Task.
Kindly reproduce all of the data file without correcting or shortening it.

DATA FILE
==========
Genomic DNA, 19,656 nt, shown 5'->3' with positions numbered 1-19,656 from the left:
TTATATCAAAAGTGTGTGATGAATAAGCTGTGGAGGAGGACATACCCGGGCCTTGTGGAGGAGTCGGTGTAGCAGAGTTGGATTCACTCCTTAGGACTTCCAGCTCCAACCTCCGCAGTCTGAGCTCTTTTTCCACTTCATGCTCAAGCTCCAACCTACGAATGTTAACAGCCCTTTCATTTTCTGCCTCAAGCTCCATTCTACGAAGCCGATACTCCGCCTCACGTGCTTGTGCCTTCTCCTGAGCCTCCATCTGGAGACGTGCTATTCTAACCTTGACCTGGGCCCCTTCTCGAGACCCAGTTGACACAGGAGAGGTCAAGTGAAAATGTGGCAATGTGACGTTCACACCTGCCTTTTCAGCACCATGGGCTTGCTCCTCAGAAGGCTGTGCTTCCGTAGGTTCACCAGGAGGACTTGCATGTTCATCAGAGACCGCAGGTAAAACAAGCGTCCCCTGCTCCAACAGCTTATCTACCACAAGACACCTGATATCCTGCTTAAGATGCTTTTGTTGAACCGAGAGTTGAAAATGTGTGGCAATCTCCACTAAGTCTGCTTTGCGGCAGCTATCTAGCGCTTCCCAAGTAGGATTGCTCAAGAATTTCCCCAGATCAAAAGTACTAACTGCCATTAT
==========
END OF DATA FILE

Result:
Genomic DNA, 19,656 nt, shown 5'->3' with positions numbered 1-19,656 from the left:
TTATATCAAAAGTGTGTGATGAATAAGCTGTGGAGGAGGACATACCCGGGCCTTGTGGAGGAGTCGGTGTAGCAGAGTTGGATTCACTCCTTAGGACTTCCAGCTCCAACCTCCGCAGTCTGAGCTCTTTTTCCACTTCATGCTCAAGCTCCAACCTACGAATGTTAACAGCCCTTTCATTTTCTGCCTCAAGCTCCATTCTACGAAGCCGATACTCCGCCTCACGTGCTTGTGCCTTCTCCTGAGCCTCCATCTGGAGACGTGCTATTCTAACCTTGACCTGGGCCCCTTCTCGAGACCCAGTTGACACAGGAGAGGTCAAGTGAAAATGTGGCAATGTGACGTTCACACCTGCCTTTTCAGCACCATGGGCTTGCTCCTCAGAAGGCTGTGCTTCCGTAGGTTCACCAGGAGGACTTGCATGTTCATCAGAGACCGCAGGTAAAACAAGCGTCCCCTGCTCCAACAGCTTATCTACCACAAGACACCTGATATCCTGCTTAAGATGCTTTTGTTGAACCGAGAGTTGAAAATGTGTGGCAATCTCCACTAAGTCTGCTTTGCGGCAGCTATCTAGCGCTTCCCAAGTAGGATTGCTCAAGAATTTCCCCAGATCAAAAGTACTAACTGCCATTAT